"Interactive" continues to be the "in" buzzword for association educational sessions. It's seen by some to be a professional seal of approval.

Organizations often seek "interactive" programs, and speakers and presenters think they'll be better received - and more likely to get their workshop proposals accepted - if they call themselves "interactive."

But "interactive" doesn't mean the same thing to everybody. And calling a session "interactive" doesn't make it "interactive."

Presenters may employ a variety of strategies in an effort to claim to be "interactive:"

1. They may announce that a session will be "interactive" (hoping people will want to participate), but then proceed to present in speaker-to-audience style. There's nothing wrong with that, but it's not "interactive."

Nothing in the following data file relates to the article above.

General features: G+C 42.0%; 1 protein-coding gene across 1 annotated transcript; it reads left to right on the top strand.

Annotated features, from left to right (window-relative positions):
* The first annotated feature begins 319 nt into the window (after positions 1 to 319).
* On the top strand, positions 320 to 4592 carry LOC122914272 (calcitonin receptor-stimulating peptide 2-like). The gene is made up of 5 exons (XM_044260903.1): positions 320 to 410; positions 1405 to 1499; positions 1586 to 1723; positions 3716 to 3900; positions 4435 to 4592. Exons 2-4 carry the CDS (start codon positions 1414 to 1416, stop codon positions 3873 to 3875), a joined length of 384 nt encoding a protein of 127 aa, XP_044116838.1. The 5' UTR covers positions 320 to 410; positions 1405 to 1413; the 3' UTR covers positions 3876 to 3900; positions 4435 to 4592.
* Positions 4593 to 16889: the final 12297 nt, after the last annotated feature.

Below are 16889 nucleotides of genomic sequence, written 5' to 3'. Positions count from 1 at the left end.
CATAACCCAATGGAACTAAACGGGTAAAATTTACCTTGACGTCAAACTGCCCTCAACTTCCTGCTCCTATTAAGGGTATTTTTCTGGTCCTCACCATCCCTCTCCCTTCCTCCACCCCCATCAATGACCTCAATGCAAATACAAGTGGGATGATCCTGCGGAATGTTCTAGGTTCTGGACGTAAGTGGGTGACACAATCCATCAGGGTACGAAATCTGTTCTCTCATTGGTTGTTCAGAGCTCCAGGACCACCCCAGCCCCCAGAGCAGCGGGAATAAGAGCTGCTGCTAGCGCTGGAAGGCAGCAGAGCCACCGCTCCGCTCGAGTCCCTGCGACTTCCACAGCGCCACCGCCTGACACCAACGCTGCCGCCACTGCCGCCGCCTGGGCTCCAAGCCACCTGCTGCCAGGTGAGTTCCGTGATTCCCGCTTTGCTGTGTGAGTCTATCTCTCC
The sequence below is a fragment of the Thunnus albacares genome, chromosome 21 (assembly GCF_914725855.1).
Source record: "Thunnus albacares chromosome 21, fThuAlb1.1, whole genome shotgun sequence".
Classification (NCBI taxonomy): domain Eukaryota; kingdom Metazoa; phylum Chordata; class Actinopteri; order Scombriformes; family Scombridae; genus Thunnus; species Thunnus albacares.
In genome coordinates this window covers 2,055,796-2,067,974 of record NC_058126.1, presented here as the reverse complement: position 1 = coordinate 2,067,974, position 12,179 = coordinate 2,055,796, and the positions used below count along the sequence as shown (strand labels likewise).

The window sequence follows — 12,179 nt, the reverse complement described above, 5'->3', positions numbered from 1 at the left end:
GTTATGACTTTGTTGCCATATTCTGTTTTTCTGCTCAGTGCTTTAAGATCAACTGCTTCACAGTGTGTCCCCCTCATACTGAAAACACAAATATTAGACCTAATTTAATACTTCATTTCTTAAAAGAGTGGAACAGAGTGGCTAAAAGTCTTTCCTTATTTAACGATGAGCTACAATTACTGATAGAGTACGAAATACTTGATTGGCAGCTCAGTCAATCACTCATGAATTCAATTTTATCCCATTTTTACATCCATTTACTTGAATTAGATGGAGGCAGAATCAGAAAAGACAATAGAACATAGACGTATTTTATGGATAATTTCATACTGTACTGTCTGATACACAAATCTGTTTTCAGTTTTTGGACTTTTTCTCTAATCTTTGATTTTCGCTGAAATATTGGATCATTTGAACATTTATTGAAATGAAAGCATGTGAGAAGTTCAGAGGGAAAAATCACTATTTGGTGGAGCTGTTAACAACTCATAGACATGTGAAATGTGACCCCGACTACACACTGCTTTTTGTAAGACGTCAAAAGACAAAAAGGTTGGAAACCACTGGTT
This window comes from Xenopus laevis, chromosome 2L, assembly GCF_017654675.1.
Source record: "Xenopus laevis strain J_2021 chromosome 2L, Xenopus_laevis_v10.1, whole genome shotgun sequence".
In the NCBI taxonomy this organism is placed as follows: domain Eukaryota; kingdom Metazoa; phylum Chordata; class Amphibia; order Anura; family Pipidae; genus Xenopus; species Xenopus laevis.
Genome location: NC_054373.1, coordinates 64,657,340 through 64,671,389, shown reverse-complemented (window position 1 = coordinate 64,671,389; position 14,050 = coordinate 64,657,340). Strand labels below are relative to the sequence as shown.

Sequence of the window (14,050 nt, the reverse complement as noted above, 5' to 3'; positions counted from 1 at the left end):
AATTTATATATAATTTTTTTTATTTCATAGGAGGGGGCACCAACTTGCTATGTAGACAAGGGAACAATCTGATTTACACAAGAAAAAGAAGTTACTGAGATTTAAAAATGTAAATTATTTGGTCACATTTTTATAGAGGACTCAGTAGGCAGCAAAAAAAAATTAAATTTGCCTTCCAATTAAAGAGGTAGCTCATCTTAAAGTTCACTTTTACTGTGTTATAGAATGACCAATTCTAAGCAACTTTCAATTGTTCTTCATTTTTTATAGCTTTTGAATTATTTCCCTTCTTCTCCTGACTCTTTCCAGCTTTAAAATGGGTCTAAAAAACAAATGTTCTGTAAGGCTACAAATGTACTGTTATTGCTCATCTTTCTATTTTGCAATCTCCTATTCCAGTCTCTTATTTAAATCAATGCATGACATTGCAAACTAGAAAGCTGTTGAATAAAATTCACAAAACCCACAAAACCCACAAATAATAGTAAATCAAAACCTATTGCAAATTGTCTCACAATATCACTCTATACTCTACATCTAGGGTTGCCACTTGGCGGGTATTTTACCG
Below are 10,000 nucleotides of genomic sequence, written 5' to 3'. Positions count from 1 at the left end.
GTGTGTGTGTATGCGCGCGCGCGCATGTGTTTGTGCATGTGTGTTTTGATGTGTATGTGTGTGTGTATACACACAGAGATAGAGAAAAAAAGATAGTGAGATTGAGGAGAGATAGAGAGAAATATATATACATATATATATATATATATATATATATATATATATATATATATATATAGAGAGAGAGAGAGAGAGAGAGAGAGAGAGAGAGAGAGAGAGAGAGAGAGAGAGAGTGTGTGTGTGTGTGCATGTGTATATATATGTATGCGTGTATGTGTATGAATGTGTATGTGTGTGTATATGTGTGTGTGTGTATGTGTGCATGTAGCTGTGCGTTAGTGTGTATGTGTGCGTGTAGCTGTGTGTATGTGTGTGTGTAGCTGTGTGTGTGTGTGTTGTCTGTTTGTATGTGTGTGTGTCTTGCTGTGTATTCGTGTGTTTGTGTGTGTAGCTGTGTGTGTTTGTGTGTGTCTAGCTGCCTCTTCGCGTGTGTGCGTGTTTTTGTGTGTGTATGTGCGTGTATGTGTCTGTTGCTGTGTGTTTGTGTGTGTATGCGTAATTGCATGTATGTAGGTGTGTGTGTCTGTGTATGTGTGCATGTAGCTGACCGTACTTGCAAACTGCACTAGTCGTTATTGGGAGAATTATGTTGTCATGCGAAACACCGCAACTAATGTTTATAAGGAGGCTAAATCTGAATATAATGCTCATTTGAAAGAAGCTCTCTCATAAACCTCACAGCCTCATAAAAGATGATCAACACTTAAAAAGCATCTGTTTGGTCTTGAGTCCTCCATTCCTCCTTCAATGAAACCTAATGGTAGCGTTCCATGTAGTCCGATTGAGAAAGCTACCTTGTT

2. Some take questions during the session, rather than wait until the end. That's usually beneficial to attendees, but it doesn't make the session "interactive."

3. Others lecture and then cut to an "interactive" exercise, which often seems out of place. It may have been included simply to classify the session as "interactive."

4. Sometimes, speakers or panel members rotate around a meeting room, so there is no front of the room. But that doesn't make a session "interactive," it just eliminates the head table or podium. And it actually stymies attendees who want to sit in a particular part of the room - to see or hear better, to participate, or to be able to quietly leave before the session ends.

If a session is truly "interactive," the session purpose, subject matter, seating arrangement, and facilitation will be conducive to attendee interaction.

Every session doesn't have to be "interactive," but just calling it "interactive" doesn't make it "interactive." And "interactive" doesn't mean better.